I took a walk this morning, around my neighborhood. You should understand, in some ways I am a very typical urban dweller. I don’t know my neighbors. We don’t hang out together, we don’t have each others’ phone numbers, we aren’t pals. Nothing deliberate, just a product of the car and the phone and the pace of our lives. When we moved into this neighborhood a quarter-plus-century ago, we would take evening walks and see many older residents sitting on their porches. Some would wave and smile. I finally realized that some of them, at least, were indulging a practice from a faded era.
They sat on their porches in the evening specifically to greet passersby and maybe have conversations. As these people disappeared—moved, died—we stopped seeing this. In the last few years we have had an influx of immigrants—Hispanics, Eastern European, Asian—and again we see this practice.
I don’t know how to engage this way. I am, in fact, a basically shy and self-conscious person, and I can’t imagine most times anyone wanting to talk to me who doesn’t already know me. Maybe that’s a symptom of the urban social matrix, too, I don’t know.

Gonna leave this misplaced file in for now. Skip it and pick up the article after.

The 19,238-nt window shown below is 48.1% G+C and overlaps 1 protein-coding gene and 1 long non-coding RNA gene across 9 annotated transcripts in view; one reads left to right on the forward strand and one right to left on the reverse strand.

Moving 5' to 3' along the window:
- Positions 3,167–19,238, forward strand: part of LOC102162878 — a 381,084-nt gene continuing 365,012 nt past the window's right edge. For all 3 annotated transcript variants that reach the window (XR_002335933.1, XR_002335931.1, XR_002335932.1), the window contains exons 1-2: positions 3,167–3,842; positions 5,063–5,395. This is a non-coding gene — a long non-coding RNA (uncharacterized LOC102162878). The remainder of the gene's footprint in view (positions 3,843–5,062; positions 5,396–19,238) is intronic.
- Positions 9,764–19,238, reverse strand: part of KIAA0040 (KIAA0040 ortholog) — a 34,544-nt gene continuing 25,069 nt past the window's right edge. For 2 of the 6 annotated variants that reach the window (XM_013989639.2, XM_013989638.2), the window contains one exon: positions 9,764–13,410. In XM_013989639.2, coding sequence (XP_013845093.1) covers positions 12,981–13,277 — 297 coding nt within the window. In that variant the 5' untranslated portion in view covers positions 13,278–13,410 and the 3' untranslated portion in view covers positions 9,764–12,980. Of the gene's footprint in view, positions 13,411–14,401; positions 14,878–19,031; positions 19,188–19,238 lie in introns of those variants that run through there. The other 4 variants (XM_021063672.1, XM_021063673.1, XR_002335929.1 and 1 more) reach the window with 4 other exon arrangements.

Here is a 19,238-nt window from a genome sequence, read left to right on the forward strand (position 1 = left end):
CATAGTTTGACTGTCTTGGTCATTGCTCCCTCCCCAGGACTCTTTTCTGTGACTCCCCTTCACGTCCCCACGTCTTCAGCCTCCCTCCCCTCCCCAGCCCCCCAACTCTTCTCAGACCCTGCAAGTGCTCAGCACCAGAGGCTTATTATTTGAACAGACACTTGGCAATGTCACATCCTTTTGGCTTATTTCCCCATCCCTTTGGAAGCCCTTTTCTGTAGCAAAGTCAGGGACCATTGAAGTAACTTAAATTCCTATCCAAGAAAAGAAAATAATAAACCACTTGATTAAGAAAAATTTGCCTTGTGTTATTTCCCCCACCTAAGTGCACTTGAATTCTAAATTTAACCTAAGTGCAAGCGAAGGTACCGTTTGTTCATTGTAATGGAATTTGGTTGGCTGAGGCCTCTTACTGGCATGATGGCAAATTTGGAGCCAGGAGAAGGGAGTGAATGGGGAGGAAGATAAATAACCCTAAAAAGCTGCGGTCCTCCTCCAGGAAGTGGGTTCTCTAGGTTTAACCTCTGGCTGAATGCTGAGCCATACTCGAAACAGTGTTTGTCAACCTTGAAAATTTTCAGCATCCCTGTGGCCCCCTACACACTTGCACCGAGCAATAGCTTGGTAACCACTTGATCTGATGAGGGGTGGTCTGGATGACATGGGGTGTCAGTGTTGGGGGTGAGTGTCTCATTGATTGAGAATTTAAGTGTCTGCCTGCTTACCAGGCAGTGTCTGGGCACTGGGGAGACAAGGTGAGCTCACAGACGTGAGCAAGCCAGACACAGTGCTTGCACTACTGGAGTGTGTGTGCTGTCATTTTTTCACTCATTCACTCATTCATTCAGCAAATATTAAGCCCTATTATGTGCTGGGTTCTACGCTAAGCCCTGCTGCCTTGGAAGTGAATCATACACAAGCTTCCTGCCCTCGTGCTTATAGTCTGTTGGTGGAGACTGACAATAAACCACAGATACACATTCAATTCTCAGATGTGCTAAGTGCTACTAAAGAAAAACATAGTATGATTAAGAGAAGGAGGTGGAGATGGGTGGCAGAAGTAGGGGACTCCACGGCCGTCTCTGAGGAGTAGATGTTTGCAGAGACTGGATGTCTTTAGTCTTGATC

But lately there have been even fewer. The streets are emptier.
Not abandoned. Lawns are tended, sidewalks swept, plants on steps or railings watered. The evidence of human presence is as visible as ever.
The silence is different. Even though I have rarely indulged speaking to strangers just because they were waiting to be spoken to doesn’t mean I never appreciated their reality. We would walk by and wave, give a good morning or good evening, smile. It doesn’t take much to reaffirm our connection as human beings.
I doubt I will change my basic nature when this current situation is ended. I’m just not like that. And I do value the structure of contacts from before. Choosing your friends has, I think, more significance than having people thrust upon you because there are no other avenues for interaction.
But I will appreciate them more, I think. The sounds, the scents, the frisson of neighbors in the now.
I wish them well.